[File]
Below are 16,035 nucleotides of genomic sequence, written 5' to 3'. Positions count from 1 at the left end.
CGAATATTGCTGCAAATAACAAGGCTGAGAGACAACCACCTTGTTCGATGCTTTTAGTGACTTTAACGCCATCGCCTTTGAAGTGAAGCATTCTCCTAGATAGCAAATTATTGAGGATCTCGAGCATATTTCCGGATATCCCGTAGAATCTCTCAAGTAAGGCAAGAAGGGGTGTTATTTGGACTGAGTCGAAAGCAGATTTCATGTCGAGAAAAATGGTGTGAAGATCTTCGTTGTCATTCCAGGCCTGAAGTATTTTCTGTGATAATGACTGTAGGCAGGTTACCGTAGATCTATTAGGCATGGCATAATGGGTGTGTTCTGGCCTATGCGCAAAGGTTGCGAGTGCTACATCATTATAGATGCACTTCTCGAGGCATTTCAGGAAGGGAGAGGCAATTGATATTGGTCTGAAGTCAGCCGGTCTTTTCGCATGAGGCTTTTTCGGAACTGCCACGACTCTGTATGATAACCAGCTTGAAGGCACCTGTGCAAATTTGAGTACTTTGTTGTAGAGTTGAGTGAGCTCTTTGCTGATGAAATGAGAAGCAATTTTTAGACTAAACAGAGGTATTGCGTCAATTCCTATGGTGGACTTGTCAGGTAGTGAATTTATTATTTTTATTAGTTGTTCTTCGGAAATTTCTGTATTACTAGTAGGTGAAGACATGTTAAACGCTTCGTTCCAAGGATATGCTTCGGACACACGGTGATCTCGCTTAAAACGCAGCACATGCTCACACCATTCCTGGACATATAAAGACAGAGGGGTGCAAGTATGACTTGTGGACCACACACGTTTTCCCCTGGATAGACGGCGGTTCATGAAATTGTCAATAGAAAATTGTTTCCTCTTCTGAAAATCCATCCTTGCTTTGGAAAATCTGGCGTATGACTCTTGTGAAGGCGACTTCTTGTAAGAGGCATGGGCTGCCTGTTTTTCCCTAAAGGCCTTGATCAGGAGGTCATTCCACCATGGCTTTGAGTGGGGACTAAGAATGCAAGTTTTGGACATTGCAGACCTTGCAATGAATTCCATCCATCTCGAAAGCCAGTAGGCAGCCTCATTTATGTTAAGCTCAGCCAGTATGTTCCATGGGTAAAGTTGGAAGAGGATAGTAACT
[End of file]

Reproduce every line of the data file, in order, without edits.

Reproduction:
Below are 16,035 nucleotides of genomic sequence, written 5' to 3'. Positions count from 1 at the left end.
CGAATATTGCTGCAAATAACAAGGCTGAGAGACAACCACCTTGTTCGATGCTTTTAGTGACTTTAACGCCATCGCCTTTGAAGTGAAGCATTCTCCTAGATAGCAAATTATTGAGGATCTCGAGCATATTTCCGGATATCCCGTAGAATCTCTCAAGTAAGGCAAGAAGGGGTGTTATTTGGACTGAGTCGAAAGCAGATTTCATGTCGAGAAAAATGGTGTGAAGATCTTCGTTGTCATTCCAGGCCTGAAGTATTTTCTGTGATAATGACTGTAGGCAGGTTACCGTAGATCTATTAGGCATGGCATAATGGGTGTGTTCTGGCCTATGCGCAAAGGTTGCGAGTGCTACATCATTATAGATGCACTTCTCGAGGCATTTCAGGAAGGGAGAGGCAATTGATATTGGTCTGAAGTCAGCCGGTCTTTTCGCATGAGGCTTTTTCGGAACTGCCACGACTCTGTATGATAACCAGCTTGAAGGCACCTGTGCAAATTTGAGTACTTTGTTGTAGAGTTGAGTGAGCTCTTTGCTGATGAAATGAGAAGCAATTTTTAGACTAAACAGAGGTATTGCGTCAATTCCTATGGTGGACTTGTCAGGTAGTGAATTTATTATTTTTATTAGTTGTTCTTCGGAAATTTCTGTATTACTAGTAGGTGAAGACATGTTAAACGCTTCGTTCCAAGGATATGCTTCGGACACACGGTGATCTCGCTTAAAACGCAGCACATGCTCACACCATTCCTGGACATATAAAGACAGAGGGGTGCAAGTATGACTTGTGGACCACACACGTTTTCCCCTGGATAGACGGCGGTTCATGAAATTGTCAATAGAAAATTGTTTCCTCTTCTGAAAATCCATCCTTGCTTTGGAAAATCTGGCGTATGACTCTTGTGAAGGCGACTTCTTGTAAGAGGCATGGGCTGCCTGTTTTTCCCTAAAGGCCTTGATCAGGAGGTCATTCCACCATGGCTTTGAGTGGGGACTAAGAATGCAAGTTTTGGACATTGCAGACCTTGCAATGAATTCCATCCATCTCGAAAGCCAGTAGGCAGCCTCATTTATGTTAAGCTCAGCCAGTATGTTCCATGGGTAAAGTTGGAAGAGGATAGTAACT